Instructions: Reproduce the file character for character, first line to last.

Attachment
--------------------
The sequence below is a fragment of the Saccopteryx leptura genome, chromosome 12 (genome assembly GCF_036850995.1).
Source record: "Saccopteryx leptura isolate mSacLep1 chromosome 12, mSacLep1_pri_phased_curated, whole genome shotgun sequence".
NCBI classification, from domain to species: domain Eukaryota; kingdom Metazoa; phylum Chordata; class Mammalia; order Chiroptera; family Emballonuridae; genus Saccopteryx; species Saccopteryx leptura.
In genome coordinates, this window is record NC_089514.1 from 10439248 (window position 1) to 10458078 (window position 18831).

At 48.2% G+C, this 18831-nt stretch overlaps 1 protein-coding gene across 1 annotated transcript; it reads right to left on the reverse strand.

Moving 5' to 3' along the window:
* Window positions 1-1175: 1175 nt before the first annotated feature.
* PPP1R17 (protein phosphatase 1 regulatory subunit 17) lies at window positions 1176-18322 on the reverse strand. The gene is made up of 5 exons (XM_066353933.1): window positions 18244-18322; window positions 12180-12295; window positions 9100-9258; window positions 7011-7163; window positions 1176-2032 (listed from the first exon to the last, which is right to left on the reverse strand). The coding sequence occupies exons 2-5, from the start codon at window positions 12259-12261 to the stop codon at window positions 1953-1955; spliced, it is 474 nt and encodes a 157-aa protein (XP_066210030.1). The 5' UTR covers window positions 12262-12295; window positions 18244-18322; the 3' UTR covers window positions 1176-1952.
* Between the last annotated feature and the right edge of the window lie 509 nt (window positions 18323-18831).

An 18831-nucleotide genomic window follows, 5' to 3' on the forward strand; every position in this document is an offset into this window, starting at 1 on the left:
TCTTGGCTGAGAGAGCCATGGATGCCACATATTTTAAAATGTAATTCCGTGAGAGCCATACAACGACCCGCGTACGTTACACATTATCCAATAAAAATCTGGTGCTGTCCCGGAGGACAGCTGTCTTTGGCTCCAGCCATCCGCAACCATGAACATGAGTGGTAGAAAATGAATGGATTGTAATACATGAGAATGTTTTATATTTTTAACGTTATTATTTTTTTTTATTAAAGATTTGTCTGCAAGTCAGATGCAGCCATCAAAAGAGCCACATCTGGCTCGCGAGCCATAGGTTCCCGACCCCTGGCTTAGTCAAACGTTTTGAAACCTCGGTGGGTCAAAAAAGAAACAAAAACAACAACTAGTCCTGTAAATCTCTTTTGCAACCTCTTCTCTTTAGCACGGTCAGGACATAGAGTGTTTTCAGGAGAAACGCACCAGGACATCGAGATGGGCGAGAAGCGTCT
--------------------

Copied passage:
The sequence below is a fragment of the Saccopteryx leptura genome, chromosome 12 (genome assembly GCF_036850995.1).
Source record: "Saccopteryx leptura isolate mSacLep1 chromosome 12, mSacLep1_pri_phased_curated, whole genome shotgun sequence".
NCBI classification, from domain to species: domain Eukaryota; kingdom Metazoa; phylum Chordata; class Mammalia; order Chiroptera; family Emballonuridae; genus Saccopteryx; species Saccopteryx leptura.
In genome coordinates, this window is record NC_089514.1 from 10439248 (window position 1) to 10458078 (window position 18831).

At 48.2% G+C, this 18831-nt stretch overlaps 1 protein-coding gene across 1 annotated transcript; it reads right to left on the reverse strand.

Moving 5' to 3' along the window:
* Window positions 1-1175: 1175 nt before the first annotated feature.
* PPP1R17 (protein phosphatase 1 regulatory subunit 17) lies at window positions 1176-18322 on the reverse strand. The gene is made up of 5 exons (XM_066353933.1): window positions 18244-18322; window positions 12180-12295; window positions 9100-9258; window positions 7011-7163; window positions 1176-2032 (listed from the first exon to the last, which is right to left on the reverse strand). The coding sequence occupies exons 2-5, from the start codon at window positions 12259-12261 to the stop codon at window positions 1953-1955; spliced, it is 474 nt and encodes a 157-aa protein (XP_066210030.1). The 5' UTR covers window positions 12262-12295; window positions 18244-18322; the 3' UTR covers window positions 1176-1952.
* Between the last annotated feature and the right edge of the window lie 509 nt (window positions 18323-18831).

An 18831-nucleotide genomic window follows, 5' to 3' on the forward strand; every position in this document is an offset into this window, starting at 1 on the left:
TCTTGGCTGAGAGAGCCATGGATGCCACATATTTTAAAATGTAATTCCGTGAGAGCCATACAACGACCCGCGTACGTTACACATTATCCAATAAAAATCTGGTGCTGTCCCGGAGGACAGCTGTCTTTGGCTCCAGCCATCCGCAACCATGAACATGAGTGGTAGAAAATGAATGGATTGTAATACATGAGAATGTTTTATATTTTTAACGTTATTATTTTTTTTTATTAAAGATTTGTCTGCAAGTCAGATGCAGCCATCAAAAGAGCCACATCTGGCTCGCGAGCCATAGGTTCCCGACCCCTGGCTTAGTCAAACGTTTTGAAACCTCGGTGGGTCAAAAAAGAAACAAAAACAACAACTAGTCCTGTAAATCTCTTTTGCAACCTCTTCTCTTTAGCACGGTCAGGACATAGAGTGTTTTCAGGAGAAACGCACCAGGACATCGAGATGGGCGAGAAGCGTCT